When I picked up this book, my first thought was, "Is this white woman going to understand what it's like to be a person of color in this country?"
Wait, so we’re all listening to Lorde, right?
If not, let me catch you up.
Lorde’s debut single “Royals” washed up stateside this spring, and from then on, the buzz surrounding her has been growing, fast (click that link if you don't know the song. That song is better than this article). "Royals" begins with her husky voice against a silent backdrop, then punctuated by a thumping bass drum and staccato finger snaps. By the time you reach the rolling pre-chorus and that soaring chorus, you are hypnotized.
Her lyrics are a smirking, slap in the face response to everything that’s dominated the radio for so long. All of the anthems of overhyped luxury about rappers and pop stars blowing their first advances on cars, liquor, and diamonds that all of us are supposed to be buying into, even though most of us are working entry level jobs and struggling to pay rent.
Lorde called it right out:
“But every song’s like 'gold teeth, Grey Goose, trippin’ in the bathroom, blood stains, ball gowns, trashing the hotel room…'” giving way to “And we’ll never be royals.”
Whoa. It was like an anthem for the millennials. Why hadn’t any of us thought to write it yet?
The kicker? She’s only sixteen.
So, ladies and gentlemen, we have a prodigy on our hands.
Lorde’s “The Love Club EP” dropped at the beginning of March and quickly gained notoriety, followed by her “Tennis Court” single, which includes one other track, which is one of my favorites, a ballad called “Swingin’ Party.”
So go download all of that now.
Yesterday, she dropped a new single, “Team,” off of her first album “Pure Heroine” due out later this month.
It starts off once again with just Lorde’s mesmerizing, layered vocals, followed quickly by the snare of a drum machine and an ambient synth, before launching into hauntingly saccharine chorus. While it’s still as mysterious as her former work, it’s a little bit more ready for radio. Perfectly produced, while seeming just a touch unfinished. It leaves you thirsting for more. It’s a total earworm, and at just three minutes and nine seconds, once you’ve surrendered yourself completely to the mellow, hopeful bounce of the track, it stops. And you’re forced to hit repeat.
What I like most about this song is, just like in Royals and many of her other songs thus far in her short career, she trades in themes of cash for camaraderie, with lines like: “We live in cities you’ll never see on tv…and you know, we’re on each other’s team.”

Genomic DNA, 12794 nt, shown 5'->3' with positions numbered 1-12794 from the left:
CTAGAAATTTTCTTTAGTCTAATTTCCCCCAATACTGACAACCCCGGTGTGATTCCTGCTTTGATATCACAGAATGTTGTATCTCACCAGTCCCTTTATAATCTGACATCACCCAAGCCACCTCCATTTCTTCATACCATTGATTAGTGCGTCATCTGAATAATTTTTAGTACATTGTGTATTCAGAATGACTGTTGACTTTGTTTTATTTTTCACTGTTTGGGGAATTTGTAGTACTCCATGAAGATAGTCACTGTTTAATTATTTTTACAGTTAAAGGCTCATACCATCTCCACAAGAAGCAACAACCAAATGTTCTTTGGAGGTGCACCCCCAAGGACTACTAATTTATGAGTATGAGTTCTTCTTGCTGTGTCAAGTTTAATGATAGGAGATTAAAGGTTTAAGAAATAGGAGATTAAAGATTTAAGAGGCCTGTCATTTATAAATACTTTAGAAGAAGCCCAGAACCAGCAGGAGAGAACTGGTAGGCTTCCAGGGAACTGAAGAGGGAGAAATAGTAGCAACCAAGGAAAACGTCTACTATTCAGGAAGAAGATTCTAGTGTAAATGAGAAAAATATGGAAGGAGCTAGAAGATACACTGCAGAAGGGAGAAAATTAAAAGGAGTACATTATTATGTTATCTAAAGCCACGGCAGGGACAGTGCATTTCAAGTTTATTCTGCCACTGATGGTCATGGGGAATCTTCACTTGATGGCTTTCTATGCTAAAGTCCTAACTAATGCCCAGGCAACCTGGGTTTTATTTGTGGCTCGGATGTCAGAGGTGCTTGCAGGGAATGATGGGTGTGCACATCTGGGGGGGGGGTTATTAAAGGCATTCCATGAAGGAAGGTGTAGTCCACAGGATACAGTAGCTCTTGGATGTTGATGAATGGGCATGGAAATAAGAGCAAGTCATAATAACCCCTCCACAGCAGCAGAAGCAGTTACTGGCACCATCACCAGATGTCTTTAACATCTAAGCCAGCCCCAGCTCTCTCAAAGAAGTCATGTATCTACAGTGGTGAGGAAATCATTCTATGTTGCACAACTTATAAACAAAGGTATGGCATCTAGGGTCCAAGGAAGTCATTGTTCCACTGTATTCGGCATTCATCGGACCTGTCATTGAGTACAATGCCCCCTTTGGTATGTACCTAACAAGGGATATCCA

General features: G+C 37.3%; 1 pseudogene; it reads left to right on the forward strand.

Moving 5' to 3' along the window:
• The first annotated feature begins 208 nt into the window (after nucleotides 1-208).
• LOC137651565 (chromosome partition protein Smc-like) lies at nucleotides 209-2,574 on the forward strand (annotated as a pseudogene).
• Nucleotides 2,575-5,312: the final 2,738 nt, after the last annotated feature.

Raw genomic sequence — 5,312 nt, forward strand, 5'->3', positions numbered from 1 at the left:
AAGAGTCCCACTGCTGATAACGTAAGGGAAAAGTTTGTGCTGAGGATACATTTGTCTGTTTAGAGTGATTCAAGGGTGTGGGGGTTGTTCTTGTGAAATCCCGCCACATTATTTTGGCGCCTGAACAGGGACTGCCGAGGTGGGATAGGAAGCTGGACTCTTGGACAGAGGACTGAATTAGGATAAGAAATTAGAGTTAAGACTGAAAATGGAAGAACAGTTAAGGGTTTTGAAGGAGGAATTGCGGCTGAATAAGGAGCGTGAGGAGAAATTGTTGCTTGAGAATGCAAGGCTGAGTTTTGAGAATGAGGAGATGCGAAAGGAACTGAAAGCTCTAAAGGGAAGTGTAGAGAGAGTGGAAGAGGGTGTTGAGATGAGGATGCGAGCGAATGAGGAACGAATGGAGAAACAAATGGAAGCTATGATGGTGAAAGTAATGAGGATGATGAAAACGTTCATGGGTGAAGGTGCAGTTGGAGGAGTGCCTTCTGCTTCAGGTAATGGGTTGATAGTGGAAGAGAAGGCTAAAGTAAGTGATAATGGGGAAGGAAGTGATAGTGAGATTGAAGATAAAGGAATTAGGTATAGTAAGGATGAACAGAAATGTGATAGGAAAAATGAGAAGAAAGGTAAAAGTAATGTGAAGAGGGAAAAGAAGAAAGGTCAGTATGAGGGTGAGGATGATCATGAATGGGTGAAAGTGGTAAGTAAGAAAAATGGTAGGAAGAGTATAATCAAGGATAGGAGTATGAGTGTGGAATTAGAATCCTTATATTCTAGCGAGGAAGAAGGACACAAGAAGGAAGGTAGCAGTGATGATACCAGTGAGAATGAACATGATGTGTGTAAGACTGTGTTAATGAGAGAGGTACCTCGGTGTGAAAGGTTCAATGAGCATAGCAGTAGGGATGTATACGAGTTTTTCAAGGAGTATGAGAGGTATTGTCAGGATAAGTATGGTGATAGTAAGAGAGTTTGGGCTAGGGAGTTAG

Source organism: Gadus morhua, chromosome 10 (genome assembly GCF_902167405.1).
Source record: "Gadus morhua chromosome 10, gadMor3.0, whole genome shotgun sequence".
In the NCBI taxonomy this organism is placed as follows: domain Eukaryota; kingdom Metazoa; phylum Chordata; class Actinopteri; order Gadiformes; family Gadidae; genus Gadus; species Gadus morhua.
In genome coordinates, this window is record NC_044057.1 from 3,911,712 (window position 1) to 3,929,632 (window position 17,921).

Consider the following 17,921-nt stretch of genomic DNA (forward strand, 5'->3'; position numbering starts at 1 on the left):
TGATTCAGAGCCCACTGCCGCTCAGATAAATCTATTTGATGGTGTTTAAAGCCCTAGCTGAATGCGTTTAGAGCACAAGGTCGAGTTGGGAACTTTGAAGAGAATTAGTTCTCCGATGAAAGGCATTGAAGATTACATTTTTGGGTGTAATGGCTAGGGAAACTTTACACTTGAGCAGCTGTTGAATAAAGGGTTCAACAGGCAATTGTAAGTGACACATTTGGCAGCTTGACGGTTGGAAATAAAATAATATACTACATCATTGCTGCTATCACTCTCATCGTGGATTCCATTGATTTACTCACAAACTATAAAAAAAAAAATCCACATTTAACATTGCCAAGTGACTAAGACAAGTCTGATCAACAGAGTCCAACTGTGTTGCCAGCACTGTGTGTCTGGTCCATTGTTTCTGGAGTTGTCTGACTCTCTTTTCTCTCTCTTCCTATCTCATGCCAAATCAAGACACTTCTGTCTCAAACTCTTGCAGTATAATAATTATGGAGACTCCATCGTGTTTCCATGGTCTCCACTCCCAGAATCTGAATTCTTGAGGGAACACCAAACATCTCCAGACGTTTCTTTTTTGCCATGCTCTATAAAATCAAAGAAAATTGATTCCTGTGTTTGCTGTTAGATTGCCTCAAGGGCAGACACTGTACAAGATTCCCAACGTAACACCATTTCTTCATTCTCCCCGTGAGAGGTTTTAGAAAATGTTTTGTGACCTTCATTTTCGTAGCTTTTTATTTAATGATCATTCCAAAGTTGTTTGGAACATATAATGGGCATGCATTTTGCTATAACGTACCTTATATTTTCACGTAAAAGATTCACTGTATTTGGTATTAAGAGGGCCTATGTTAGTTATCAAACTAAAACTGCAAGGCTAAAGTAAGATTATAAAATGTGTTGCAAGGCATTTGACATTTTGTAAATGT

And even better:
“I’m kinda over getting told to throw my hands up in the air, so there.”
Take that, Tiao Cruz.
Lorde is the first woman in 17 years to top the alternative charts, the last being Tracy Bonham with "Mother Mother" in 1996, and it’s easy to see why. In May, Lorde was moving a little more than 1,000 copies of “Royals” per week. By September, it was over 160,000 per week. As I write this, it’s sitting pretty at #3 on the iTunes charts (“Applause” by Lady Gaga is at #5…)
But age and lyrical content aside, numbers like this are atypical for anyone, especially on their debut. Especially when they’re averse to doing the sort of promo that is expected of a new artist, in hopes of letting the music speak for itself.
“In a perfect world, I would never do any interviews…and probably there would be one photo out there of me, and that would be it," she told Billboard.
We live in a world where most new, young, successful artists have been developed by the Disney Channel or some other similar entity for years, and I’m not complaining! Hell, I’ve written about both Demi Lovato and Miley Cyrus here on xoJane, for better for worse. And it’s true that while Lorde had been in development with Universal since she was 12 (which was like…a couple of years ago. I was already out of college. Oh my god.) she’s still the only one of the only people her age writing her own material, let alone, material that good.
I think it’s just worth noting, if for nothing else but my own satisfaction, that labels are still churning out 20-year-old women and blatantly marketing them as modern day Lolitas and/or vixens, relying more on headlines to sell records than they are natural talent. And that's fine, bring on the sex! I love a pop star no matter how it's sold to me. Yet here we have a young woman so talented that she’s pulling focus away from all of them, with the music as the sole focus. Maybe sex doesn’t sell as well in 2013 after all.
Lorde's debut album "Pure Heroine" is out September 30th.
Okay, so did you know about Lorde? If you didn't, are you LOVING her now? I bet you are. If you did, what's your favorite Lorde song? Mine are, in no particular order, "Swingin' Party," "Bravado," "Love Club," and now "TEAM."
After all this, Tynan is eagerly awaiting the new single from Britney Spears coming this Monday, and talking about it on Twitter @TynanBuck.